In the next several years, more doctors and clinic staff were killed in the U.S. In 1996, the anti-repression organization Refuse & Resist! named March 10 as the National Day to Appreciate Abortion Providers, calling on other organizations and thousands of individuals to participate public programs, volunteer efforts, and letter-writing campaigns to show appreciation for those who put their lives on the line to help women. “Without providers, there is no choice.”
This year, March 10 falls on a Sunday. Find ways to mark it.
It’s a good thing that tens of thousands of people, many young, braved the cold Sunday and marched around the White House demanding that Barack Obama turn against the Keystone Pipeline. The pipeline is already a disaster for Canada, and for the ultimate recipients of the oil, whether that’s the U.S. or China, because of the price to the global environment. A concise description of the damage already done, and that could be launched was run by Revolution Newspaper last week in Resisting the Keystone XL Pipeline—and Fighting for Humanity and the Planet:
Canada’s tar sands, the second largest oil reserve in the world (behind Saudi Arabia), already produce 155,000 barrels of oil per day. The tar sands are sticky deposits of bitumen (solid or semi-solid petroleum), trapped beneath 54,000 sq. miles of Canada’s boreal forests and wetlands. Extracting oil from the tar sands produces three times more greenhouse gases (which cause global warming) than extraction of conventional oil.
It seems on Sunday, many were marching to encourage Obama, in the belief that he only needs support to keep the “backbone” to resist the relentless profit-drive of the global imperialist system to use up fossil fuel resources as quickly as they can. But it’s one thing for people to hope, and another thing altogether for leaders to sell hope in the hope-less enterprise of getting the Democrats to do what people wish they would.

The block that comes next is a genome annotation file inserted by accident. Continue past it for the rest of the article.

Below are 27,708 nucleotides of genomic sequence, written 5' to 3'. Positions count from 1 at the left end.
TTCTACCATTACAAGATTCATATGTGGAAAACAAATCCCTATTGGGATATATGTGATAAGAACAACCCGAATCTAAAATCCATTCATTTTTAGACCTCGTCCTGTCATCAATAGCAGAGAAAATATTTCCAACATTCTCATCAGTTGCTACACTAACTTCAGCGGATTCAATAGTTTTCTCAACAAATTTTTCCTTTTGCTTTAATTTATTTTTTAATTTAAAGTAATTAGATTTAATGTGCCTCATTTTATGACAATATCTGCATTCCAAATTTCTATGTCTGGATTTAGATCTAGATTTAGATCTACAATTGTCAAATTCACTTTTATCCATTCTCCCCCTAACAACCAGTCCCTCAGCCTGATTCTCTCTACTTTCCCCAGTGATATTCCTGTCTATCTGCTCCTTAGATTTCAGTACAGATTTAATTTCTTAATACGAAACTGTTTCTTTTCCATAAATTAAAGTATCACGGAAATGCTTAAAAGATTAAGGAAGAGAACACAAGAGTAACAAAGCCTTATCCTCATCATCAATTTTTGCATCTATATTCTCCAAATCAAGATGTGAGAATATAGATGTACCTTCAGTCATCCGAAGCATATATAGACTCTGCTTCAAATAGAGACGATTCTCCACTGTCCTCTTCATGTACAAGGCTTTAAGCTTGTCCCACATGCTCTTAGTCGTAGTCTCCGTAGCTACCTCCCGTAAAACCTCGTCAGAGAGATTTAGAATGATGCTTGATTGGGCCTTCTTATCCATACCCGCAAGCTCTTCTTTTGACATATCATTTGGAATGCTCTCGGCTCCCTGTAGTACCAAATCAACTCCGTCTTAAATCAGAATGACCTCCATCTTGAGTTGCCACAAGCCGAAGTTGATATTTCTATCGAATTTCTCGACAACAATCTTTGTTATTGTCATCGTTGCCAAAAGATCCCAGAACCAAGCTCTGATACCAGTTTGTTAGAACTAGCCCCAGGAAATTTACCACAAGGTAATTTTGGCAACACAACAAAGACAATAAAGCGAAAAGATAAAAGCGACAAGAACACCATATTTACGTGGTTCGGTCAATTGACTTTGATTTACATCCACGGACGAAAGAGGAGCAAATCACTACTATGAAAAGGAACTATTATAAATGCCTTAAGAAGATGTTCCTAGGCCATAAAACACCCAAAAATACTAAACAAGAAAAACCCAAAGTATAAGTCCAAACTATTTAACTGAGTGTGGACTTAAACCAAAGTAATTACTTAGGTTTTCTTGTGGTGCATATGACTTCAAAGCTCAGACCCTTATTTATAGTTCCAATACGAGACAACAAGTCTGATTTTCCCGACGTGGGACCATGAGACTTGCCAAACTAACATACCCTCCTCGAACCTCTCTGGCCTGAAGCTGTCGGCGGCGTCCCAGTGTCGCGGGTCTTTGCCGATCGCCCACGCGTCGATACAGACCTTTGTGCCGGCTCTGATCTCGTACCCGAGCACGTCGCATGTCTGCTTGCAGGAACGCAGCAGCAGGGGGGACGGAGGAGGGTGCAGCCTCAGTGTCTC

My friend Elizabeth Cook, an activist in New Orleans for peoples’ right to live in the face of hurricanes and manufactured oil disasters, wrote:
What many activists don’t realize, or perhaps it doesn’t matter, is that essentially when 350.org, the Sierra Club and NRDC more or less delivered endorsements for Obama for re-election, they served to undermine the very efforts they are able to encourage out of concerned individuals.
David Swanson asks, in Pseudo-Protests and Serious Climate Crisis:
Why all the pro-Obama rhetoric? Robert Kennedy, Jr., was among the celebrities getting arrested at the White House in the days leading up, and his comment to the media was typical. Obama won’t allow the tar sands pipeline, he said, because Obama has “a strong moral core” and doesn’t do really evil things. As a belief, that’s of course delusional. This is the same president who sorts through a list of men, women, and children to have executed every other Tuesday, and who jokes about it. This is the guy who’s derailed international climate protection efforts for years. This is the guy who refused the demand to oppose the tar sands pipeline before last year’s election.
Revolution points out: